There’s no evidence that social housing allocation favours migrants, says an August 2017 briefing (pdf) from the Parliamentary Office of Science and Technology (POST).
The briefing provides an overview of available research on migrants and housing. It examines definitions and data sources on migration and its implications, and outlines the possible impact of migrants on housing, including variation by tenure type, migrant characteristics and region. Finally, it considers the impact of housing on migrants and local communities.
Main points include:
- Understanding the impact of migration on housing is difficult, in part due to different definitions and statistics on migrants. However, there is general consensus that any impacts are complex and indirect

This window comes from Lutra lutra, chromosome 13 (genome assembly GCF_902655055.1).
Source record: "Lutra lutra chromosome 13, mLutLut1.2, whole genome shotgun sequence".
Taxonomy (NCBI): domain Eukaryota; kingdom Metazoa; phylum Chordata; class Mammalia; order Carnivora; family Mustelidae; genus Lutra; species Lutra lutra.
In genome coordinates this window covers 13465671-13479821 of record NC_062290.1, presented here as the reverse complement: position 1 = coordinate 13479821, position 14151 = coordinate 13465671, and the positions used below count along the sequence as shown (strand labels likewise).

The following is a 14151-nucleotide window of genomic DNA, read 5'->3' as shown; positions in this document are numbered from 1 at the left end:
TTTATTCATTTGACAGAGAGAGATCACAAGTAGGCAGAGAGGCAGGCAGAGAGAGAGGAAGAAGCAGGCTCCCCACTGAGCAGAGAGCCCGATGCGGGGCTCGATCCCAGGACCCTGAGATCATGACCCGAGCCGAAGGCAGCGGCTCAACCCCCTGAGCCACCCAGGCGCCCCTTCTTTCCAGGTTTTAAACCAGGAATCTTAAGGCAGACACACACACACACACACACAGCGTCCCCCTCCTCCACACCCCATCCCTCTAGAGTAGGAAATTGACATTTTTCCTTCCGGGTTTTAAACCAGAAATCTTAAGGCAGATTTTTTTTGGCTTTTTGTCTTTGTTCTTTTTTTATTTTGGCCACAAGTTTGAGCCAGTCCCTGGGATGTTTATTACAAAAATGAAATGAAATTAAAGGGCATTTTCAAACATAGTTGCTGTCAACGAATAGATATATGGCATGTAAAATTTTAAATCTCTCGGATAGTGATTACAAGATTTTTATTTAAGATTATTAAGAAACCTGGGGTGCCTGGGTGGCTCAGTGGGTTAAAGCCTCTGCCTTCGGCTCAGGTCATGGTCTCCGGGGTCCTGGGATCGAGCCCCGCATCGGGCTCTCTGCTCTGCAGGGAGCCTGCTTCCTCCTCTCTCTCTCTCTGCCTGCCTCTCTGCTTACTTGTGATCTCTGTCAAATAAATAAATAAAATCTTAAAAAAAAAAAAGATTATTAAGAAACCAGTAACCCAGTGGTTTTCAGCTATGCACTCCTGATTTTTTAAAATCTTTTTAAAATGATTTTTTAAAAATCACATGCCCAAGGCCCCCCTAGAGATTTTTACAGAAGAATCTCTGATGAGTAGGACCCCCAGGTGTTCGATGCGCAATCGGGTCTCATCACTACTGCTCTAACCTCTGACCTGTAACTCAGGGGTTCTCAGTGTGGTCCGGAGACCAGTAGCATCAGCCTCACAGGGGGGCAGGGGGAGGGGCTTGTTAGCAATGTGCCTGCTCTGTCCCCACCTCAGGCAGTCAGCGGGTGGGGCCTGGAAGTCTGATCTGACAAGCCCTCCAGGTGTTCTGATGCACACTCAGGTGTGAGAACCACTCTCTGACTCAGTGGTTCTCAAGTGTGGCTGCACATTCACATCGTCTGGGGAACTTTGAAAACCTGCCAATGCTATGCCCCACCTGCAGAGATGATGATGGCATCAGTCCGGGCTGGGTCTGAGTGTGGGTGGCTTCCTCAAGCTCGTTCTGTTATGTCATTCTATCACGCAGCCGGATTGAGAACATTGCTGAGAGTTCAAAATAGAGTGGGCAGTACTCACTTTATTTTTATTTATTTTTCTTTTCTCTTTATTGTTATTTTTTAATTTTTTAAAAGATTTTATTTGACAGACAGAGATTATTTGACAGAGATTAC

- About 80% of foreign-born migrants who have been resident in the UK for less than 5 years live in the private rented sector, compared to about 20% of the UK-born population. Migrants with over a decade of residence tend to demonstrate similar levels of owner-occupation to the UK-born population
- About a fifth of migrants live in social rented accommodation, similar to the UK-born population. There is no evidence that social housing allocation favours migrants
- Increased housing demand impacts negatively on wellbeing, risk of destitution and homelessness. Research suggests it may also exacerbate tensions at the community level and hinder integration.